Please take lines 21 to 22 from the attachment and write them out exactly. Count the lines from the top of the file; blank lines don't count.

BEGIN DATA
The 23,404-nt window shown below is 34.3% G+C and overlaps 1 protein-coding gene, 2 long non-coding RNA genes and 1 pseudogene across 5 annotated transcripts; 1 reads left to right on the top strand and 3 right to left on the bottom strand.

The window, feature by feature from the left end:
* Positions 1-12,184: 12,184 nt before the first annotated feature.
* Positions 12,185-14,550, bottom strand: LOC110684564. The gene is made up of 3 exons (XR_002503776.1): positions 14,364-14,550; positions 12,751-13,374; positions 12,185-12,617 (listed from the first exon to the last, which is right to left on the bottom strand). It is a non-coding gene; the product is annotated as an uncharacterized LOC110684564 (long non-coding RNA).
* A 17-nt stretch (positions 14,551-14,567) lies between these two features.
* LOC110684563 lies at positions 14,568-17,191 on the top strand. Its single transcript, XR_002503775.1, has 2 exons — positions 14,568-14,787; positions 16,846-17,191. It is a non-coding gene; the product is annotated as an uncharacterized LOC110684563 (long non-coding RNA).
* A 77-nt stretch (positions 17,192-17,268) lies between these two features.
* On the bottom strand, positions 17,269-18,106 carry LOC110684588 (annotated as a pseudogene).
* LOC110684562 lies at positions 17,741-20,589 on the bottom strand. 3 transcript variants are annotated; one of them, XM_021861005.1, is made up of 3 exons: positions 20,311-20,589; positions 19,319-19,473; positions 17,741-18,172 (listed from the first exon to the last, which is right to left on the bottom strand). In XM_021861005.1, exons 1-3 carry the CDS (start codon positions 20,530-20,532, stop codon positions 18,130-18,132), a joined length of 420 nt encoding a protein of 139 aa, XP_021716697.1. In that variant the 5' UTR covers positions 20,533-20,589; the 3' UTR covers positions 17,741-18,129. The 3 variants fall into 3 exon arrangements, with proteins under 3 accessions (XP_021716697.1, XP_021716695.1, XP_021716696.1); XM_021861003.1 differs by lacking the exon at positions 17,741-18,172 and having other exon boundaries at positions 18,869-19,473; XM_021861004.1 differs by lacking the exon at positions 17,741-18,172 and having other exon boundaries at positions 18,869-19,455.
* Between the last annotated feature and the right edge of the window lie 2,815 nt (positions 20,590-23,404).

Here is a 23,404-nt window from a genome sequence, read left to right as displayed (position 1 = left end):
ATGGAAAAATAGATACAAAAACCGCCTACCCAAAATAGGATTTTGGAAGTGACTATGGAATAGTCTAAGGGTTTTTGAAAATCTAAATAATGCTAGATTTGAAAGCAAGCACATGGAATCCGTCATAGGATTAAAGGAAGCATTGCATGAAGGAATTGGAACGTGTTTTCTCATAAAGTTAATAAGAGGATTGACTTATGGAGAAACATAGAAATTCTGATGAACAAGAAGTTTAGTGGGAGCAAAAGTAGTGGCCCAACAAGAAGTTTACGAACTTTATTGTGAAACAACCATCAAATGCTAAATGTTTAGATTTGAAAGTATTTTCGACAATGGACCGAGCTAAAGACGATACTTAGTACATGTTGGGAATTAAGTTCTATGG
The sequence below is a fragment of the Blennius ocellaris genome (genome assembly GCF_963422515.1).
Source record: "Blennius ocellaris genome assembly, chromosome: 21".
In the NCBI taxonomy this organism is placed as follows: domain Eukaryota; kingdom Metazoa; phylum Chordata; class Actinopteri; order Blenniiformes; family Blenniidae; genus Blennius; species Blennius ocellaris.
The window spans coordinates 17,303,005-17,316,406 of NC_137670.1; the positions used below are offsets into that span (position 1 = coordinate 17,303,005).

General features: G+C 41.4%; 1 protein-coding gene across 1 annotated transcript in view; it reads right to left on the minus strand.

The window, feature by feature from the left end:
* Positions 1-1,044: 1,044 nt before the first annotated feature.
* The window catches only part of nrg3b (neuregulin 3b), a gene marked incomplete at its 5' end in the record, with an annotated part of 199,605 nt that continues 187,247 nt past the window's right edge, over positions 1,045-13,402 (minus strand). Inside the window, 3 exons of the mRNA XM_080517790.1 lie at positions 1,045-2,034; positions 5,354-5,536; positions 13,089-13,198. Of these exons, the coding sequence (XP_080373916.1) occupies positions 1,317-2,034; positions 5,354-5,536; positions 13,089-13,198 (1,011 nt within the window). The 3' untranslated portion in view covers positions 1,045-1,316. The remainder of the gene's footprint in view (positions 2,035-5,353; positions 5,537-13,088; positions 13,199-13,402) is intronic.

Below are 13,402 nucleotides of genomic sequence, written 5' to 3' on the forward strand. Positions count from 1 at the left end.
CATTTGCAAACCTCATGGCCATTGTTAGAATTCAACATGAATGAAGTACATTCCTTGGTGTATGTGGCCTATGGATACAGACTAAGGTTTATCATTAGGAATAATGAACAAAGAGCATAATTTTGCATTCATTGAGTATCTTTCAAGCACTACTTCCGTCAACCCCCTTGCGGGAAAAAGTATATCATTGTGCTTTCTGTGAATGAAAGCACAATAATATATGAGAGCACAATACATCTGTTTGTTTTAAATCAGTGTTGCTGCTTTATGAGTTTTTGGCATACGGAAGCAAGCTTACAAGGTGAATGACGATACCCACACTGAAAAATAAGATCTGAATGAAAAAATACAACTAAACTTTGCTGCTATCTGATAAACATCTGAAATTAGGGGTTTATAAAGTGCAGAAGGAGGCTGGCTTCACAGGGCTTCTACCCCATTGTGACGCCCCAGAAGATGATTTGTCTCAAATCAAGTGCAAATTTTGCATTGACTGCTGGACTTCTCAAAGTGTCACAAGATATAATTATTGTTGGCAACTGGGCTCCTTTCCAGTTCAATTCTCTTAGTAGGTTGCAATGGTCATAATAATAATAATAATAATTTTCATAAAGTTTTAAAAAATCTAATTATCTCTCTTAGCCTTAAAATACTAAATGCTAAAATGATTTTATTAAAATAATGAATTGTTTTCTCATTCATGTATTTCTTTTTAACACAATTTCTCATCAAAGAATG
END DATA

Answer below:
Below are 13,402 nucleotides of genomic sequence, written 5' to 3' on the forward strand. Positions count from 1 at the left end.
CATTTGCAAACCTCATGGCCATTGTTAGAATTCAACATGAATGAAGTACATTCCTTGGTGTATGTGGCCTATGGATACAGACTAAGGTTTATCATTAGGAATAATGAACAAAGAGCATAATTTTGCATTCATTGAGTATCTTTCAAGCACTACTTCCGTCAACCCCCTTGCGGGAAAAAGTATATCATTGTGCTTTCTGTGAATGAAAGCACAATAATATATGAGAGCACAATACATCTGTTTGTTTTAAATCAGTGTTGCTGCTTTATGAGTTTTTGGCATACGGAAGCAAGCTTACAAGGTGAATGACGATACCCACACTGAAAAATAAGATCTGAATGAAAAAATACAACTAAACTTTGCTGCTATCTGATAAACATCTGAAATTAGGGGTTTATAAAGTGCAGAAGGAGGCTGGCTTCACAGGGCTTCTACCCCATTGTGACGCCCCAGAAGATGATTTGTCTCAAATCAAGTGCAAATTTTGCATTGACTGCTGGACTTCTCAAAGTGTCACAAGATATAATTATTGTTGGCAACTGGGCTCCTTTCCAGTTCAATTCTCTTAGTAGGTTGCAATGGTCATAATAATAATAATAATAATTTTCATAAAGTTTTAAAAAATCTAATTATCTCTCTTAGCCTTAAAATACTAAATGCTAAAATGATTTTATTAAAATAATGAATTGTTTTCTCATTCATGTATTTCTTTTTAACACAATTTCTCATCAAAGAATG